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Man-made vitreous fibers and risk of respiratory system cancer: a review of the epidemiologic evidence.

Authors
  • Lee, I M
  • Hennekens, C H
  • Trichopoulos, D
  • Buring, J E
Type
Published Article
Journal
Journal of occupational and environmental medicine / American College of Occupational and Environmental Medicine
Publication Date
Jun 01, 1995
Volume
37
Issue
6
Pages
725–738
Identifiers
PMID: 7670920
Source
Medline
License
Unknown

Abstract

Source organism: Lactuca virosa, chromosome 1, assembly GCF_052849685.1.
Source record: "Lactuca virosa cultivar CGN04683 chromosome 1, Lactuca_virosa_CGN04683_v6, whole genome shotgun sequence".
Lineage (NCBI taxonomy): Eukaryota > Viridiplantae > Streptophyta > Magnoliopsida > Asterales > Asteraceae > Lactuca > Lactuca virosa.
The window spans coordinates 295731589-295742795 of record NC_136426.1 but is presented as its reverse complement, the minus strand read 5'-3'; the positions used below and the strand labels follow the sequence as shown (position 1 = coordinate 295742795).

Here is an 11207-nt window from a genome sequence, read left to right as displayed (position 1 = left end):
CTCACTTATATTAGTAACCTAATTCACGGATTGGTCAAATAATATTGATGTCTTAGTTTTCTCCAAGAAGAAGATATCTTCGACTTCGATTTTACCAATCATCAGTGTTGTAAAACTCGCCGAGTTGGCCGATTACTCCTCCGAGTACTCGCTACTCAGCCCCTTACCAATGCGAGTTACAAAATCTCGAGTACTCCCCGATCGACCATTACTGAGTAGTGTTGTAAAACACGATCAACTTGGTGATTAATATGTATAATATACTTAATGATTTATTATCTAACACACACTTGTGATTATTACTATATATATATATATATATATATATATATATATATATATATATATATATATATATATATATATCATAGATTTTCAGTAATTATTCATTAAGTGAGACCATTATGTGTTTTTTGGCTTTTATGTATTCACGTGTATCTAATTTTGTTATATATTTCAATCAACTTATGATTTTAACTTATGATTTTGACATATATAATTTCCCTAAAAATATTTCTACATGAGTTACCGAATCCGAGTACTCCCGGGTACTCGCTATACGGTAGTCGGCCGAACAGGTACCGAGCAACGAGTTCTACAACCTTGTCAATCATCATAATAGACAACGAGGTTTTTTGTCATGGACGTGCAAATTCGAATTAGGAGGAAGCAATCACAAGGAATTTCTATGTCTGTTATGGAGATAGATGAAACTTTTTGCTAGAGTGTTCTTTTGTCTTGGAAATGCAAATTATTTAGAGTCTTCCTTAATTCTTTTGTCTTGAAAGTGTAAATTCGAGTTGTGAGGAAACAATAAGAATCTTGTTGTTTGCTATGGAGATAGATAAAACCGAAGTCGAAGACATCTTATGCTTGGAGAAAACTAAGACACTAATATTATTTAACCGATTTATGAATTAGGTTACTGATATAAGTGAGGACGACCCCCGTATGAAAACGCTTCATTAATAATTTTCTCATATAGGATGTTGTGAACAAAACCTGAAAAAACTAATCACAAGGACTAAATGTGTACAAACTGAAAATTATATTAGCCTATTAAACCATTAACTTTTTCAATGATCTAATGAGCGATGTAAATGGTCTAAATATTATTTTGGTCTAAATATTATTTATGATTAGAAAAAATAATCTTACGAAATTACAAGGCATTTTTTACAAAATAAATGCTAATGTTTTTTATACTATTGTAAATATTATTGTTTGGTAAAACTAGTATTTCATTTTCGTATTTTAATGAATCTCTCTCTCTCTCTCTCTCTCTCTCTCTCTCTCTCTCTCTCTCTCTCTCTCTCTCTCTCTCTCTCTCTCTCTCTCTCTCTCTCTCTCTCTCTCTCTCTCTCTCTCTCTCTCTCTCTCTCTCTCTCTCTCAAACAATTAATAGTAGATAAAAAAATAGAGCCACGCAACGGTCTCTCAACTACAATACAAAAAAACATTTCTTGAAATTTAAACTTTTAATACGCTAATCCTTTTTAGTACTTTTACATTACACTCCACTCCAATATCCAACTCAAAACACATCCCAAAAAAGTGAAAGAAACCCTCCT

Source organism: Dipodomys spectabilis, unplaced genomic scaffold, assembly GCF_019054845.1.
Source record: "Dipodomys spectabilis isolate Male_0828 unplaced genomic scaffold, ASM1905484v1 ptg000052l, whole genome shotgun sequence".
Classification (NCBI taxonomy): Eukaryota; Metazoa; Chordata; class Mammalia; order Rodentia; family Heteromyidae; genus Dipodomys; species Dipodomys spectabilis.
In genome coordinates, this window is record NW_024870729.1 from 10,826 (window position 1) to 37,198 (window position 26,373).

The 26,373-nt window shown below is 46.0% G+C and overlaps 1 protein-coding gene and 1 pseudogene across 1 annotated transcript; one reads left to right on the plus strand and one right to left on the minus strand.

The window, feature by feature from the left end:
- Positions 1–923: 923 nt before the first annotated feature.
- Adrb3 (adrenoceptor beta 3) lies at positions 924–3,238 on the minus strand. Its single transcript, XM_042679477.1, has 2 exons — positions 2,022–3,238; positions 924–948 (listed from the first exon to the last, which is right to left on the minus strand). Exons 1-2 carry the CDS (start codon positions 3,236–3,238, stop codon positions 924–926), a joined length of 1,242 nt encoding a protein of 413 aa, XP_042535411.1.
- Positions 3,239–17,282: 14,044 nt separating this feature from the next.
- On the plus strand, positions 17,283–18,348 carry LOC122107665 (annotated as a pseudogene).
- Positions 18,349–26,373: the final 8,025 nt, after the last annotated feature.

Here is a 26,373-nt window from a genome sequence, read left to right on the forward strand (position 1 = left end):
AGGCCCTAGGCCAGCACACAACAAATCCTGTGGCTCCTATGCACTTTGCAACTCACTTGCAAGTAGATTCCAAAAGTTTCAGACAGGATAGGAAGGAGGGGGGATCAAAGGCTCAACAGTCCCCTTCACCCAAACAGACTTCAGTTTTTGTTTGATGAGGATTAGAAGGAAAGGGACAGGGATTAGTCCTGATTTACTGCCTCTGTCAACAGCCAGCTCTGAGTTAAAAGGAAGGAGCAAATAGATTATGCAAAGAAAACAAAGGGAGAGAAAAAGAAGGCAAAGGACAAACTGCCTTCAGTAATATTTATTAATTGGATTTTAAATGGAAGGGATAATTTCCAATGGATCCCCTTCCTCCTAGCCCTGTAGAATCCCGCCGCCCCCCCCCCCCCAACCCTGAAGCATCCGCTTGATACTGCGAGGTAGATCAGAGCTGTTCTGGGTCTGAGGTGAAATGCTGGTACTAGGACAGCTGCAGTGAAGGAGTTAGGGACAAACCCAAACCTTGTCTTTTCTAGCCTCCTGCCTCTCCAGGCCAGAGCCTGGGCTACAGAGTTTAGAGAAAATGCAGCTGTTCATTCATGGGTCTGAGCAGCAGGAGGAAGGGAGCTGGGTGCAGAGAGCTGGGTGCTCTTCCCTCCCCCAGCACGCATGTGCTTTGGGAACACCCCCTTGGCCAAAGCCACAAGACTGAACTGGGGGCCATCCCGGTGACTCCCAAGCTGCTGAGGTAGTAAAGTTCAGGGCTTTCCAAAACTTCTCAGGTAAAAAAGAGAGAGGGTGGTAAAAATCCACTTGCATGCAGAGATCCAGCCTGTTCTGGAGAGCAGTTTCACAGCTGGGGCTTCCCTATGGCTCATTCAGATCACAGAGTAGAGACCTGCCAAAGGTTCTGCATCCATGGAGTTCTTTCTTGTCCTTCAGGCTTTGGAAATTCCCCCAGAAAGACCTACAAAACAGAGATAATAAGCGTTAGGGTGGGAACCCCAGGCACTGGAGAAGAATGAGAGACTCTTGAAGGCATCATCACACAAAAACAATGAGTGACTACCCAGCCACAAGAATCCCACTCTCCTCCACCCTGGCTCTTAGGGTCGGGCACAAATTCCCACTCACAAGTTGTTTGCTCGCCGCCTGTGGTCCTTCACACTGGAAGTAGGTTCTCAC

Because asbestos has been demonstrated to cause lung cancer, the issue regarding safety of other fibers, including man-made vitreous fibers (MMVF), has been raised. We reviewed the available evidence, in particular the epidemiologic data, on MMVF and the risk of respiratory system cancer. Glass fibers (especially glass wool) have been studied most extensively. Taken together, the data indicate that among those occupationally exposed, glass fibers do not appear to increase risk of respiratory system cancer. Of six studies that specifically examined rock and slag wool workers, three reported excesses in respiratory system cancer among such workers. Two of these three studies, however, did not control for cigarette smoking, a powerful predictor of such cancers. There are no published studies, in humans, of refractory ceramic fibers. Future studies evaluating the potential of MMVF to increase risk of respiratory system cancer will not add to existing knowledge if investigators do not address potential confounding by cigarette smoking and other workplace carcinogens.

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